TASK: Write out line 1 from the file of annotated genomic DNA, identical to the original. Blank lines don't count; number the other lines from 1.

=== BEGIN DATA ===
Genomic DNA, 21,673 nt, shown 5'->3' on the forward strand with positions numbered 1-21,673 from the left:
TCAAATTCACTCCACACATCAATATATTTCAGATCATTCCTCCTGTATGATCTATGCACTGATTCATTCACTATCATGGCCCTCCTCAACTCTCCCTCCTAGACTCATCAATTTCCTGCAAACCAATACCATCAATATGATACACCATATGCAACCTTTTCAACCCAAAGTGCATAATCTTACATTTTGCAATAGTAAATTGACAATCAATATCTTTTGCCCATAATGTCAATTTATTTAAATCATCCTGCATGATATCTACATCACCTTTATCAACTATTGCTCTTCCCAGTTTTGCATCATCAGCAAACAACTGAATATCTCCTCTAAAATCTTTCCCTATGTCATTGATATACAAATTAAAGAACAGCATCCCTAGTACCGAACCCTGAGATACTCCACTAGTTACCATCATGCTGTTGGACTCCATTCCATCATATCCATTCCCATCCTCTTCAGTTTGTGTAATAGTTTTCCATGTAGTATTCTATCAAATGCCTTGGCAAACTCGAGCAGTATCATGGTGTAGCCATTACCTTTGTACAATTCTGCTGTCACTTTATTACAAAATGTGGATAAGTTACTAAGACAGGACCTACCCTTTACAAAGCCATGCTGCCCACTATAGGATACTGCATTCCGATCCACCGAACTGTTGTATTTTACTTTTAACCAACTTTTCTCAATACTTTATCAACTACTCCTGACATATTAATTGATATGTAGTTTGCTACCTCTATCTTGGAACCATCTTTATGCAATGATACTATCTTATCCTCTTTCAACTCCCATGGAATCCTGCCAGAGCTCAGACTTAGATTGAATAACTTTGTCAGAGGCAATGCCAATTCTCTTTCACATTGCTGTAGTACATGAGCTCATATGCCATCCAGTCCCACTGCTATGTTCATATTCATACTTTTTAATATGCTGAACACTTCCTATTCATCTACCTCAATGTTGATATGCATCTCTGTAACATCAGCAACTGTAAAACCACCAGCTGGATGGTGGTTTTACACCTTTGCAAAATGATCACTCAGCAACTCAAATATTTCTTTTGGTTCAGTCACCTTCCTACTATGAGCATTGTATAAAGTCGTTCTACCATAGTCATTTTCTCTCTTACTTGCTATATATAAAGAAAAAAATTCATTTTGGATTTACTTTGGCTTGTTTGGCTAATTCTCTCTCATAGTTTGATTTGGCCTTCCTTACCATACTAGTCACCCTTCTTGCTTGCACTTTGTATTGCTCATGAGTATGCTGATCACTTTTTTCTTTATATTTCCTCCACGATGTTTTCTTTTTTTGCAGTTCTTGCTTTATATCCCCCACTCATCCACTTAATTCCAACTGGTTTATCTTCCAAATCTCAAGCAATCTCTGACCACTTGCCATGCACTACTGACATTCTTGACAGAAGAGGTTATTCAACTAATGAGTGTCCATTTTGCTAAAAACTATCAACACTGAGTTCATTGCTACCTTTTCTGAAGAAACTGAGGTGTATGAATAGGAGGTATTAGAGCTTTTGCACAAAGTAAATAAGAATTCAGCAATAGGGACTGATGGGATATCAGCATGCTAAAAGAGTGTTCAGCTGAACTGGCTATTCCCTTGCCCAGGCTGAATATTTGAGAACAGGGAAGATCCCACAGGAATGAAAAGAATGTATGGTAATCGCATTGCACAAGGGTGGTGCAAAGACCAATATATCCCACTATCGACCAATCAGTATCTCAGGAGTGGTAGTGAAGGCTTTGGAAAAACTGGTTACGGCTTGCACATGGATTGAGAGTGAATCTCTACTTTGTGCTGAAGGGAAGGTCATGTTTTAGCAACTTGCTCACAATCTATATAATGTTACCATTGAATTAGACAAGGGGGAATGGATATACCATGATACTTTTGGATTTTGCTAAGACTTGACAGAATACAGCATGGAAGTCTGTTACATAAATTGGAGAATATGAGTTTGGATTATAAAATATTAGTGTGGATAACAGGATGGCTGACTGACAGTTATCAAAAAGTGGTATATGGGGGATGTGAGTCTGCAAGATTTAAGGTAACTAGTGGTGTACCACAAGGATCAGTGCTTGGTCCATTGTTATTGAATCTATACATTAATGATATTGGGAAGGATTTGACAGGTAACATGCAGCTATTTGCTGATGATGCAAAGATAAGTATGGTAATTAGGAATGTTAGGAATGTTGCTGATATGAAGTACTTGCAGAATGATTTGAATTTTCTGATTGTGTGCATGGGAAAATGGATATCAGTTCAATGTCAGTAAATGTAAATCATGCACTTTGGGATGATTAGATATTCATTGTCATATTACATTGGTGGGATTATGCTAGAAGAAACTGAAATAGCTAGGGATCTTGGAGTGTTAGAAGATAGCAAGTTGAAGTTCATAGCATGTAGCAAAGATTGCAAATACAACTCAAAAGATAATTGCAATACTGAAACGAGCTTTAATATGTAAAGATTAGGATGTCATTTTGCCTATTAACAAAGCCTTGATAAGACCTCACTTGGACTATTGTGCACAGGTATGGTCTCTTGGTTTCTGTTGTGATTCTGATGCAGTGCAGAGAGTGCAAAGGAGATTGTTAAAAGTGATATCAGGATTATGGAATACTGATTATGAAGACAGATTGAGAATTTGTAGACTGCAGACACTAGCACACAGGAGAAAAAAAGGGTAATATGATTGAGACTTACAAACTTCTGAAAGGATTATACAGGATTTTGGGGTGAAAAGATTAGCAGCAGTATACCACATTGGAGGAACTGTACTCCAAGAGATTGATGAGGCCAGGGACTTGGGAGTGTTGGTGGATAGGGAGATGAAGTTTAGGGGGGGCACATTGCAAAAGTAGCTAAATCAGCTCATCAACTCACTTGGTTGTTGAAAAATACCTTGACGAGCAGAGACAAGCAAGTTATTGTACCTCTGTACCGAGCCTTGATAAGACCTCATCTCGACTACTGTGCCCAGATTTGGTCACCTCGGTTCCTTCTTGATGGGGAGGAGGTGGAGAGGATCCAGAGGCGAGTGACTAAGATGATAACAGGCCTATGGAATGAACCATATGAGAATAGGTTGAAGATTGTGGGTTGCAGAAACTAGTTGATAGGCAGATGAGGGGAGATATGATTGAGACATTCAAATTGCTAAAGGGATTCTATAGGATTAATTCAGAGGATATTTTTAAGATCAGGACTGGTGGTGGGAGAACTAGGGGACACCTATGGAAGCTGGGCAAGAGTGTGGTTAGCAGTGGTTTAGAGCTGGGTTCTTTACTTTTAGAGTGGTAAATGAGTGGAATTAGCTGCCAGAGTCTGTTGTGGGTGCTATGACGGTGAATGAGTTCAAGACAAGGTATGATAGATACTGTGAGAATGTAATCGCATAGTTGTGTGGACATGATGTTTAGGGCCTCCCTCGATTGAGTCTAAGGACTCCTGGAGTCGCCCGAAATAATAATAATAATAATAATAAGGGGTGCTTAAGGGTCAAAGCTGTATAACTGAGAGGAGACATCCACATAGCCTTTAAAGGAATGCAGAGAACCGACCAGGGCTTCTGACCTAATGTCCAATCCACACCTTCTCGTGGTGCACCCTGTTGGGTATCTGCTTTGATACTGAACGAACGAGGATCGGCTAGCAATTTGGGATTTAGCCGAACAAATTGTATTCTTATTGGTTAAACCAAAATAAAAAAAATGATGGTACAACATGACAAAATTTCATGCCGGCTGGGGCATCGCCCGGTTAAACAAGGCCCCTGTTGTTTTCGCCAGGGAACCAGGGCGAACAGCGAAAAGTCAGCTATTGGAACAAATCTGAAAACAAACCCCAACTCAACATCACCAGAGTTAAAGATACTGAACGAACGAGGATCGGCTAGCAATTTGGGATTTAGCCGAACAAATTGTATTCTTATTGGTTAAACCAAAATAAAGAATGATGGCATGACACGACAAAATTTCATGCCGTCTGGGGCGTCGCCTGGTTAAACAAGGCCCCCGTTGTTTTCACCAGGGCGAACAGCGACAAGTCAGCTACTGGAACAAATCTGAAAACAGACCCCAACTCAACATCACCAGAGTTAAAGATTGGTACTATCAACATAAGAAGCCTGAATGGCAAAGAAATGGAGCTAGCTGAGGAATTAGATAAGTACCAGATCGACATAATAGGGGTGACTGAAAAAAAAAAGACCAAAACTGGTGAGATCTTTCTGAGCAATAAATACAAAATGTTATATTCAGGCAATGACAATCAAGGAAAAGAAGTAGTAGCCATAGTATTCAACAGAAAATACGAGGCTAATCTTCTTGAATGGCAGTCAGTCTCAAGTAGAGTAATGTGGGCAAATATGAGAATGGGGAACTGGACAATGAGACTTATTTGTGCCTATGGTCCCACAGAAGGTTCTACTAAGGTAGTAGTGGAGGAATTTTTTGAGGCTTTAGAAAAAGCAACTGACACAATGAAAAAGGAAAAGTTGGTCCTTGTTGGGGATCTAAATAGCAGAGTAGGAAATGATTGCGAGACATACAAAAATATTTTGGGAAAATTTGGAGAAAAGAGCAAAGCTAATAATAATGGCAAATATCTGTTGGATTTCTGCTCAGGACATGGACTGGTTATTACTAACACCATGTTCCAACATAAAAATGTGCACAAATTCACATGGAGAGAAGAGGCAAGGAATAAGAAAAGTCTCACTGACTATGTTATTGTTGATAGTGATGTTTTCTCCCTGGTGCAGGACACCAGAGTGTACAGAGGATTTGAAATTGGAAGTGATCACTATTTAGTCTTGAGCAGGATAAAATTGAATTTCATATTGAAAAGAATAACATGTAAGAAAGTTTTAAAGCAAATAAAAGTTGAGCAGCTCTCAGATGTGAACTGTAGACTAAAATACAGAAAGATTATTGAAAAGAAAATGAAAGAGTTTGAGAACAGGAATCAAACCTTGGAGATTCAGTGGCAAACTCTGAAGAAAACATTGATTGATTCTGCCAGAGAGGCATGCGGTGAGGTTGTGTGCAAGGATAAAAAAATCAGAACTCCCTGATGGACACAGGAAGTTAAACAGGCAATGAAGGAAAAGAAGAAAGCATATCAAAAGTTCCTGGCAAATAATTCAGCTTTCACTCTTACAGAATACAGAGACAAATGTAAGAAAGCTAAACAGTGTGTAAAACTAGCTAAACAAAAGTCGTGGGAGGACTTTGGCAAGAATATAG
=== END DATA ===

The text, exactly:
Genomic DNA, 21,673 nt, shown 5'->3' on the forward strand with positions numbered 1-21,673 from the left: